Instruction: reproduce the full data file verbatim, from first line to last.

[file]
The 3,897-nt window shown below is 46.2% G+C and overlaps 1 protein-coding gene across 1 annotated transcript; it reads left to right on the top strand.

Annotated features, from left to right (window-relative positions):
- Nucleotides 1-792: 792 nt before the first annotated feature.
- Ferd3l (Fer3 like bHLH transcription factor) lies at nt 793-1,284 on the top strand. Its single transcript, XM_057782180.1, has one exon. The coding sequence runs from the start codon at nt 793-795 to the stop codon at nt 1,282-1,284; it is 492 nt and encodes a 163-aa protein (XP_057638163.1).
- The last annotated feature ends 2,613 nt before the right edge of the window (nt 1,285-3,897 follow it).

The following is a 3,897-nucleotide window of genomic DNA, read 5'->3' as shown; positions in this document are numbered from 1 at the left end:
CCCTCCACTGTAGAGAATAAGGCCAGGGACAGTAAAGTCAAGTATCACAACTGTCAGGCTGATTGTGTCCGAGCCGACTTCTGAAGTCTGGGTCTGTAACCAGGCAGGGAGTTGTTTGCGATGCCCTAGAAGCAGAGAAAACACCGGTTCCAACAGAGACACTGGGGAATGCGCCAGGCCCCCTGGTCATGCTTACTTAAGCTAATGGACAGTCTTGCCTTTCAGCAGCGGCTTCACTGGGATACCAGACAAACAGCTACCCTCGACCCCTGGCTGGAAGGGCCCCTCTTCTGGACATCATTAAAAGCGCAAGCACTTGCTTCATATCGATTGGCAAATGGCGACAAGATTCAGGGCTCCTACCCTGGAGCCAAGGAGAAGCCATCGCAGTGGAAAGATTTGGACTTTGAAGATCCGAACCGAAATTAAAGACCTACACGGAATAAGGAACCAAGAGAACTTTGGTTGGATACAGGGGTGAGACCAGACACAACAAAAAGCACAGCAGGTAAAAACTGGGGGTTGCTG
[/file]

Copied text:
The 3,897-nt window shown below is 46.2% G+C and overlaps 1 protein-coding gene across 1 annotated transcript; it reads left to right on the top strand.

Annotated features, from left to right (window-relative positions):
- Nucleotides 1-792: 792 nt before the first annotated feature.
- Ferd3l (Fer3 like bHLH transcription factor) lies at nt 793-1,284 on the top strand. Its single transcript, XM_057782180.1, has one exon. The coding sequence runs from the start codon at nt 793-795 to the stop codon at nt 1,282-1,284; it is 492 nt and encodes a 163-aa protein (XP_057638163.1).
- The last annotated feature ends 2,613 nt before the right edge of the window (nt 1,285-3,897 follow it).

The following is a 3,897-nucleotide window of genomic DNA, read 5'->3' as shown; positions in this document are numbered from 1 at the left end:
CCCTCCACTGTAGAGAATAAGGCCAGGGACAGTAAAGTCAAGTATCACAACTGTCAGGCTGATTGTGTCCGAGCCGACTTCTGAAGTCTGGGTCTGTAACCAGGCAGGGAGTTGTTTGCGATGCCCTAGAAGCAGAGAAAACACCGGTTCCAACAGAGACACTGGGGAATGCGCCAGGCCCCCTGGTCATGCTTACTTAAGCTAATGGACAGTCTTGCCTTTCAGCAGCGGCTTCACTGGGATACCAGACAAACAGCTACCCTCGACCCCTGGCTGGAAGGGCCCCTCTTCTGGACATCATTAAAAGCGCAAGCACTTGCTTCATATCGATTGGCAAATGGCGACAAGATTCAGGGCTCCTACCCTGGAGCCAAGGAGAAGCCATCGCAGTGGAAAGATTTGGACTTTGAAGATCCGAACCGAAATTAAAGACCTACACGGAATAAGGAACCAAGAGAACTTTGGTTGGATACAGGGGTGAGACCAGACACAACAAAAAGCACAGCAGGTAAAAACTGGGGGTTGCTG